Demand formal requests before allowing a home inspection in marital dissolution cases

Posted Tuesday, May 19th, 2020 by Gregory Forman
Filed under Family Court Procedure, Litigation Strategy, Of Interest to Family Court Litigants, Of Interest to Family Law Attorneys, South Carolina Specific

A request for entry upon land for the purpose of inspection is a discovery option infrequently used by family court attorneys. Part of the reason for this is we often informally allow such inspections. There’s a good reason to require more formality.

Rule 34(a), SCRCP, allows a party to request an inspection “to permit entry upon designated land or other property in the possession or control of the party upon whom the request is served for the purpose of inspection and measuring, surveying, photographing, testing, or sampling the property or any designated object or operation thereon…” In many marital dissolution cases involving equitable distribution, a party might seek inspection of the other party’s residence to inventory and document the marital household items contained therein. Typically, these inspections are done informally–without the necessity of a request for inspection. However, the best practice is to require a formal request for inspection.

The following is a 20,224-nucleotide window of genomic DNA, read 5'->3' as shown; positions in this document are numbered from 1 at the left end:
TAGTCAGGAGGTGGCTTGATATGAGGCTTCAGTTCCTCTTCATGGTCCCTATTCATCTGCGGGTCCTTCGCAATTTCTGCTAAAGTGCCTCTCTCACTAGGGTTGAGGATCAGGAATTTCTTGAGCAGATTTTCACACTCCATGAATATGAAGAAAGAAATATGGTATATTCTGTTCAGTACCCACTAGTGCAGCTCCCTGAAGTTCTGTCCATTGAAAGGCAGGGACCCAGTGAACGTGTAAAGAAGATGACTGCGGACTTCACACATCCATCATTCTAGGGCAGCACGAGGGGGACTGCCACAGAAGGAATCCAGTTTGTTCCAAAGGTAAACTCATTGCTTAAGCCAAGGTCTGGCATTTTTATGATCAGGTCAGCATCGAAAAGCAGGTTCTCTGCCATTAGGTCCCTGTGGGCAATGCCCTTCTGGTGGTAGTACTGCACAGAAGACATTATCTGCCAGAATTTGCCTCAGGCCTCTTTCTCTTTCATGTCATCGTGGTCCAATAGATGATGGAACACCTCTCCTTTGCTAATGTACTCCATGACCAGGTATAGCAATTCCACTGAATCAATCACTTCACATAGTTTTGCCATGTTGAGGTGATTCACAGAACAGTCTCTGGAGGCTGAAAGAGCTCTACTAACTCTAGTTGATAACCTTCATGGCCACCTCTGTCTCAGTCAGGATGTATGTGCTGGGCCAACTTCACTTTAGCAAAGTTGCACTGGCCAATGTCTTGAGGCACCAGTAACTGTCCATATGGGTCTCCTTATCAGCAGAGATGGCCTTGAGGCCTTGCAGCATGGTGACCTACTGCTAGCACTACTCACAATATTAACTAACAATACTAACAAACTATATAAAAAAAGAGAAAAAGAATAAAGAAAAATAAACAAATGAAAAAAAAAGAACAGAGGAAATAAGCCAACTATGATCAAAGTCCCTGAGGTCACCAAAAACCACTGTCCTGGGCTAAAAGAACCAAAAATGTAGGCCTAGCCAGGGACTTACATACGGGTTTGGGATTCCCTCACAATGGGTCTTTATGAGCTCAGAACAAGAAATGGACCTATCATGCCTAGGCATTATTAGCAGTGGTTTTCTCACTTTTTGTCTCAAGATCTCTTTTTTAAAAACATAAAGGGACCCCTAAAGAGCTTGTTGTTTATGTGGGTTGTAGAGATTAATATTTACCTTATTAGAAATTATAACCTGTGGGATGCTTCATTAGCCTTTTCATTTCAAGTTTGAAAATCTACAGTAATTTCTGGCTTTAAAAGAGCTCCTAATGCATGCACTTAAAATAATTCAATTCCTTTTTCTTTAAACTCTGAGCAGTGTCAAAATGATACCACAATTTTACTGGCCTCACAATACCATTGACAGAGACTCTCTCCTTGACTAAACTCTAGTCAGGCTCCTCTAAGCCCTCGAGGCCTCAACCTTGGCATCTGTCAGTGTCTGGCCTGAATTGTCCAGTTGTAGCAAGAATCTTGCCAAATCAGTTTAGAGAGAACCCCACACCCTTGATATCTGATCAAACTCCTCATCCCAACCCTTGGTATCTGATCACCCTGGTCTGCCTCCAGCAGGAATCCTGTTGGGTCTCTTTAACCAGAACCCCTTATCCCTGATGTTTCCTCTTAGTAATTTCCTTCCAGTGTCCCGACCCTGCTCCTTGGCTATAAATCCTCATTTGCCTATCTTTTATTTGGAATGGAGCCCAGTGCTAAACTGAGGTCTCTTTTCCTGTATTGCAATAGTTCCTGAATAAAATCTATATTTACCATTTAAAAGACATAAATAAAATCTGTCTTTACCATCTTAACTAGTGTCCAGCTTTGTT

I began requiring such formal requests after a few cases in which an opposing counsel sought additional inspections of my client’s residences. While I fought these requests, my belief is that if I demanded, and obtained, a formal request when the initial inspection was sought, I would have a firmer basis to deny the subsequent request. Rule 26(a), SCRCP, authorizes the court to limit discovery when “the discovery sought is unreasonably cumulative or duplicative” or when “the party seeking discovery has had ample opportunity by discovery in the action to obtain the information sought.” Further, demanding a formal request for inspection impresses upon the opposing party the need to do a full and complete inspection the first time–and not to cause trouble during the inspection. The number of times the opposing party has gotten argumentative with my client in the midst of an inspection drastically decreased once I began demanding formal requests for inspection.

While a party certainly has the right to inspect the opposing party’s residence to inventory marital property, that right is limited and does not provide the party unfettered access to an estranged spouse’s residence. Demanding formal requests for inspection insures better behavior and more thoughtful inspections.

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